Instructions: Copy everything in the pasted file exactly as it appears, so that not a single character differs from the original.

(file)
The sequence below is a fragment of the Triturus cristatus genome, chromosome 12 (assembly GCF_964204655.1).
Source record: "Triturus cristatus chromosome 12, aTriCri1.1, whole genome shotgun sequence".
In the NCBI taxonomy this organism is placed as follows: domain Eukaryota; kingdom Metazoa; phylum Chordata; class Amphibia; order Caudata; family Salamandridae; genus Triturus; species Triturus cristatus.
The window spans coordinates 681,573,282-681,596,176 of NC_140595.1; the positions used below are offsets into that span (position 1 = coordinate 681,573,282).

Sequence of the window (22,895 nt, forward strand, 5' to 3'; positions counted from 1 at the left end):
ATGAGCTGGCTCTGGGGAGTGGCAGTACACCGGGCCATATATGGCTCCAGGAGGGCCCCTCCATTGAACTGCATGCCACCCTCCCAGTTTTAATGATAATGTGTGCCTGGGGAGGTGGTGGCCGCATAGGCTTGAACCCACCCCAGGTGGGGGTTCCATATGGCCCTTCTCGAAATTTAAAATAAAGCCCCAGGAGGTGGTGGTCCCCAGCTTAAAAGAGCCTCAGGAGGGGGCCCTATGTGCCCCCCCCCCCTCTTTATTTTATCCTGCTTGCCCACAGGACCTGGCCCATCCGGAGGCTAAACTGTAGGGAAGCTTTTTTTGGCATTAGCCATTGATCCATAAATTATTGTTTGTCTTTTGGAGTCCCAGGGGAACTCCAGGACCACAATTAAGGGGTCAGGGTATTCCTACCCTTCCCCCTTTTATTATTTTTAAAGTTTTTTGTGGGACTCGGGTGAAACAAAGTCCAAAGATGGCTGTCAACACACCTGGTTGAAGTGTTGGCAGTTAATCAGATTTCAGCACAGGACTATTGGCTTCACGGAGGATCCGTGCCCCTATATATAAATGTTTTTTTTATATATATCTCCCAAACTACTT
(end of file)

The sequence below is a fragment of the Triturus cristatus genome, chromosome 12 (assembly GCF_964204655.1).
Source record: "Triturus cristatus chromosome 12, aTriCri1.1, whole genome shotgun sequence".
In the NCBI taxonomy this organism is placed as follows: domain Eukaryota; kingdom Metazoa; phylum Chordata; class Amphibia; order Caudata; family Salamandridae; genus Triturus; species Triturus cristatus.
The window spans coordinates 681,573,282-681,596,176 of NC_140595.1; the positions used below are offsets into that span (position 1 = coordinate 681,573,282).

Sequence of the window (22,895 nt, forward strand, 5' to 3'; positions counted from 1 at the left end):
ATGAGCTGGCTCTGGGGAGTGGCAGTACACCGGGCCATATATGGCTCCAGGAGGGCCCCTCCATTGAACTGCATGCCACCCTCCCAGTTTTAATGATAATGTGTGCCTGGGGAGGTGGTGGCCGCATAGGCTTGAACCCACCCCAGGTGGGGGTTCCATATGGCCCTTCTCGAAATTTAAAATAAAGCCCCAGGAGGTGGTGGTCCCCAGCTTAAAAGAGCCTCAGGAGGGGGCCCTATGTGCCCCCCCCCCCTCTTTATTTTATCCTGCTTGCCCACAGGACCTGGCCCATCCGGAGGCTAAACTGTAGGGAAGCTTTTTTTGGCATTAGCCATTGATCCATAAATTATTGTTTGTCTTTTGGAGTCCCAGGGGAACTCCAGGACCACAATTAAGGGGTCAGGGTATTCCTACCCTTCCCCCTTTTATTATTTTTAAAGTTTTTTGTGGGACTCGGGTGAAACAAAGTCCAAAGATGGCTGTCAACACACCTGGTTGAAGTGTTGGCAGTTAATCAGATTTCAGCACAGGACTATTGGCTTCACGGAGGATCCGTGCCCCTATATATAAATGTTTTTTTTATATATATCTCCCAAACTACTT